Throw in as well the long-standing gerrymandering of electoral districts  – a practice perfected by Republicans – that is also often designed to reduce the impact of black and minority voters, and the widespread disenfranchisement of convicted (disproportionately black) felons even after they have served their sentences, and the Republicans have an ideally tilted playing field. 

For proof, look no further than the 2014 Congressional midterms, the first after the Supreme Court issued its decision on the VRA. Republicans triumphed, winning their biggest majority in the House of Representatives in 86 years and capturing the Senate as well. Meanwhile, turnout for these elections was a pitiful 36 per cent, the lowest since the Second World War – just the way the Grand Old Party wanted it.

 Republicans and conservative experts will tell you that the spate of  new voter ID laws is needed to stamp out voter fraud. But that is a solution in search of a problem. In recent elections, cases of voter impersonation – the type of fraud that stricter ID requirements are supposed to combat – can be counted on the fingers of one hand. One study has found only 31 such instances among the one billion votes cast in local and general elections here since 2000, and even some of that paltry number may be thrown out by the courts.

Yes, voter fraud does exist, and may even have handed George W Bush his crucial victory in Florida in 2000. But ID laws at polling stations do nothing to fight fraud where the system is most vulnerable, from absentee voting abuses to ballot-box stuffing by corrupt officials, and downright bribery of voters. Instead, they help tackle the true, long-term electoral problem Republicans face: how to cope with their diminishing traditional base of white, and especially male, voters, and an ever growing minority electorate, especially the Hispanic population, which in 2008 and 2012 voted overwhelmingly for Barack Obama.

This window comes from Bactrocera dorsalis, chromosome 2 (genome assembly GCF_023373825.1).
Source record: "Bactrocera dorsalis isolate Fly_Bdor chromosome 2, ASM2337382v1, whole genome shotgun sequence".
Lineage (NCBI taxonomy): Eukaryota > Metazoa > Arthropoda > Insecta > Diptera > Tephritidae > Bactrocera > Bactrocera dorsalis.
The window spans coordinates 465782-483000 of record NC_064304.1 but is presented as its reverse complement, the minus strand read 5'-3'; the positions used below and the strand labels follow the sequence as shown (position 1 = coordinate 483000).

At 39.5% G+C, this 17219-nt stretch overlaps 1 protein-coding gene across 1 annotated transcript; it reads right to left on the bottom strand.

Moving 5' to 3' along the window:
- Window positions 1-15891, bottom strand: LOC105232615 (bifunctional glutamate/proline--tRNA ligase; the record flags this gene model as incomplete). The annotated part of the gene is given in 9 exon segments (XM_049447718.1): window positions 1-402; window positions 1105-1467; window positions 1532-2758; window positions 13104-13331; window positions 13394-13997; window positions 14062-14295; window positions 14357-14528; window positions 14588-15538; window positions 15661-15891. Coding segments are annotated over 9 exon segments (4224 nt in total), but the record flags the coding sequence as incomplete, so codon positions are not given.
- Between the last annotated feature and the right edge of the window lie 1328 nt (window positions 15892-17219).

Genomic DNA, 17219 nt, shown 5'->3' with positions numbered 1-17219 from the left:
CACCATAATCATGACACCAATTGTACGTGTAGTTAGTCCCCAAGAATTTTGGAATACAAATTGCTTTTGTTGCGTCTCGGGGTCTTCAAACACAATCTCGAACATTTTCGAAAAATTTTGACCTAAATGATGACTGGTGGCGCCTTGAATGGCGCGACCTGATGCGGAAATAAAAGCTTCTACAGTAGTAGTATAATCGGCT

This golden anniversary of the Voting Rights Act has brought calls for Congress to pass a new version, reinstating some of the lost safeguards. Indeed, a draft measure has already been drawn up, but Republican leaders in both House and Senate have not even set a date for discussion. And just like the party’s presidential candidates the other night, why should they broach the issue, when the Supreme Court is doing their work for them?

The 2013 ruling deemed unconstitutional the Act’s cornerstone provision, that the seven states and elsewhere must have prior approval from the Justice Department in Washington for any change in their voting laws. Now the department can only challenge such changes post facto, and face a long and uncertain struggle through the courts. The latest Texas restrictions have been thrown out by a federal appeals court, but the case will almost certainly end up before the Supreme Court. No prize for guessing the outcome.

 “History did not stop in 1965,” said Chief Justice John Roberts, explaining the decision. Indeed not, for the South has since been transformed, not least by the rout of the Democrats and its emergence as a Republican stronghold, just as LBJ predicted at the time. One thing though is just the same – the suppression of inconvenient votes.